• G01S3/14Systems for determining direction or deviation from predetermined direction
    • G01S3/28Systems for determining direction or deviation from predetermined direction using amplitude comparison of signals derived simultaneously from receiving antennas or antenna systems having differently-oriented directivity characteristics
    • HELECTRICITY
    • H01BASIC ELECTRIC ELEMENTS
    • H01QANTENNAS, i.e. RADIO AERIALS
    • H01Q13/00Waveguide horns or mouths; Slot antennas; Leaky-waveguide antennas; Equivalent structures causing radiation along the transmission path of a guided wave
    • H01Q13/02Waveguide horns
    • H01Q13/04Biconical horns
    • HELECTRICITY
    • H01BASIC ELECTRIC ELEMENTS
    • H01QANTENNAS, i.e. RADIO AERIALS
    • H01Q25/00Antennas or antenna systems providing at least two radiating patterns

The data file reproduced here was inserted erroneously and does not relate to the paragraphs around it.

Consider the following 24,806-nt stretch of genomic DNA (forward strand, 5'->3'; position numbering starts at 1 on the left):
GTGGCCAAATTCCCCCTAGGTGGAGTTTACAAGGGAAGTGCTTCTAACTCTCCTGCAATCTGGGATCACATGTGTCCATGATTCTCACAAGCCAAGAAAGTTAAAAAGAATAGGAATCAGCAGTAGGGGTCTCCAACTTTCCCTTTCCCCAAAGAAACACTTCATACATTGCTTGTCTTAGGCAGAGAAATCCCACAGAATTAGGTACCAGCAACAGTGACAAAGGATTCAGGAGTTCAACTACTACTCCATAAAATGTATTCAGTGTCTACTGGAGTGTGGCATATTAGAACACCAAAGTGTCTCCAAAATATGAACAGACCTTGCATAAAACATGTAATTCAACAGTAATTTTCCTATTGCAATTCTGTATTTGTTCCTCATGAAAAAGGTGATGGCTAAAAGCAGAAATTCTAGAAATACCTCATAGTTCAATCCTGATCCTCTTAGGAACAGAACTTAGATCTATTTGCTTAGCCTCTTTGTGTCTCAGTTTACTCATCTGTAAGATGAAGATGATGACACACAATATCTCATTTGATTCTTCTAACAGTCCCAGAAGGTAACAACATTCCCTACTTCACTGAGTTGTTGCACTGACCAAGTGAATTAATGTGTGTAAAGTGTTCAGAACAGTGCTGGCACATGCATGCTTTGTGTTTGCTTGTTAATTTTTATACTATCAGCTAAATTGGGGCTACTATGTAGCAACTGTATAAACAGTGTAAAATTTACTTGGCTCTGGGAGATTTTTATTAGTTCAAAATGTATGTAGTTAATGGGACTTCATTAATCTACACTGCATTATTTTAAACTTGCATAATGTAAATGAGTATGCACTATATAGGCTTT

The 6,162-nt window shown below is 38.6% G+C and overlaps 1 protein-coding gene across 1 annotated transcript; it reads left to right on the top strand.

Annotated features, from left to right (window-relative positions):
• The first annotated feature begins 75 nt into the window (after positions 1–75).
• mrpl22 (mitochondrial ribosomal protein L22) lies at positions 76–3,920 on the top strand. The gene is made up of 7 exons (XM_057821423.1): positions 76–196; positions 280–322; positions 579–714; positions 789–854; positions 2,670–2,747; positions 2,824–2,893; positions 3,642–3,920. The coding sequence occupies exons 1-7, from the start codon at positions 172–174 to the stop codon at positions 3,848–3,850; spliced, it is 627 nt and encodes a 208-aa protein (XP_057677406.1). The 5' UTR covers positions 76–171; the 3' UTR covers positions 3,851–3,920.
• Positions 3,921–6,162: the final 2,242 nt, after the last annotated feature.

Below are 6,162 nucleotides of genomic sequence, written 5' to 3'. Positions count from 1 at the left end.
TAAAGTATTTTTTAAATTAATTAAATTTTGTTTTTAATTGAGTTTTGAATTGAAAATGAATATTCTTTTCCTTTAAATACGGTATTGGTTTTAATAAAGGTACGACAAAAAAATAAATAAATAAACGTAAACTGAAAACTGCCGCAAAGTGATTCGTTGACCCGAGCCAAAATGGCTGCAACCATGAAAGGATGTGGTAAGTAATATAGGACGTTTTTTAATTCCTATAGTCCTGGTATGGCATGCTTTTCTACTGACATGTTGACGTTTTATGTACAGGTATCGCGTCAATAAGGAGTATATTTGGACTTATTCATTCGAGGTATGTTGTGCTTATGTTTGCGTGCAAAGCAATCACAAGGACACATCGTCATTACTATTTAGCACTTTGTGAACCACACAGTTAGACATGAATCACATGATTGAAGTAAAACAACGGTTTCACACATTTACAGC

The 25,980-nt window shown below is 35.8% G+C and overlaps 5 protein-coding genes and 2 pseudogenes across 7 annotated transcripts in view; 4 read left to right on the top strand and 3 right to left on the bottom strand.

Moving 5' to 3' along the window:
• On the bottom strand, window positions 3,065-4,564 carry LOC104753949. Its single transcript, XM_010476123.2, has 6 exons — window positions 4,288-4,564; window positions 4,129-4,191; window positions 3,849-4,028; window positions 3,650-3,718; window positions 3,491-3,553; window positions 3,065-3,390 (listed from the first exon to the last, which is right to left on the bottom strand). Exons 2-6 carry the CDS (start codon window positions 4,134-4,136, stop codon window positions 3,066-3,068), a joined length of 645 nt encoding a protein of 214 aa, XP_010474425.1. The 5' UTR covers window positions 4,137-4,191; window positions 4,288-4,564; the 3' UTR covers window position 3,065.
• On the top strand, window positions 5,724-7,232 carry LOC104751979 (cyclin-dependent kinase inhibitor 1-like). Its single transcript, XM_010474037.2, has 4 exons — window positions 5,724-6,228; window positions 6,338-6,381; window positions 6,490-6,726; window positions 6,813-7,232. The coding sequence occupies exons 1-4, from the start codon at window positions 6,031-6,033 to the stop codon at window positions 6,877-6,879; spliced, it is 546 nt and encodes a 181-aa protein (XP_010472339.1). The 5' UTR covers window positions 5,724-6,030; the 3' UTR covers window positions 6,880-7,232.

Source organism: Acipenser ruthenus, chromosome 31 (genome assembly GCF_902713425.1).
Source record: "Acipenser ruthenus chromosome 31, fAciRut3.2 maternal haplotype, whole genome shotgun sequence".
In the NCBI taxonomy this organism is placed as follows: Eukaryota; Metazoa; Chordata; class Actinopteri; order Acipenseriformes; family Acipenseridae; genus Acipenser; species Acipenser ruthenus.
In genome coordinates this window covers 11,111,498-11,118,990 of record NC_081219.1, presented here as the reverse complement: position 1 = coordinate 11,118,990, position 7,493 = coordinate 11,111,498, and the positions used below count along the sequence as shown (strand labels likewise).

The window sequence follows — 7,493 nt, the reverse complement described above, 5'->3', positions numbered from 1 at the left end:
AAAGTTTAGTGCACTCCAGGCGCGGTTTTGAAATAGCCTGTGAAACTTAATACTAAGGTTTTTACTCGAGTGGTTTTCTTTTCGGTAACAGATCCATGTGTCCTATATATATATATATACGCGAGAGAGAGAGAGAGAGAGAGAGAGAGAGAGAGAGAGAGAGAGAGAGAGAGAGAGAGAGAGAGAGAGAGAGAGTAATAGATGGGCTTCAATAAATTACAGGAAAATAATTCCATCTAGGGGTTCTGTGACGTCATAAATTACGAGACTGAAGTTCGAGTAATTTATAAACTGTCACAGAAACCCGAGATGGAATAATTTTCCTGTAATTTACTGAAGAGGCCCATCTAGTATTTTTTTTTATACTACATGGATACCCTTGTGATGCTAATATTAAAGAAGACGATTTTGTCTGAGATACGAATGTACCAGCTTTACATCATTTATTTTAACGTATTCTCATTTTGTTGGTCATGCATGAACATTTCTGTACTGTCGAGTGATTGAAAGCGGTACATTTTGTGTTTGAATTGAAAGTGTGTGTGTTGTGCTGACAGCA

• H01Q25/04Multimode antennas

Abstract

An antenna comprises the combination of a biconical-horn and a circular waveguide. The major symmetry plane of the horn is horizontal and the horn describes a figure of revolution about the major axis of the circular waveguide. Coupled to the one wall of the horn with its axis perpendicular to the horizontal symmetry plane of the horn is the circular waveguide. A TEM coaxial port on the vertical axis of the horn is provided at the vertex of the cone forming the surface of the biconical-horn. Two orthogonal-ports are provided in the circular waveguide with two respective TEM transmission lines extending from within the circular waveguide outside of these ports to provide at their outputs the TE11 modes.

Description

BACKGROUND OF THE INVENTION

This invention relates to antennas and more particularly to improved direction-finder and transmitting antennas.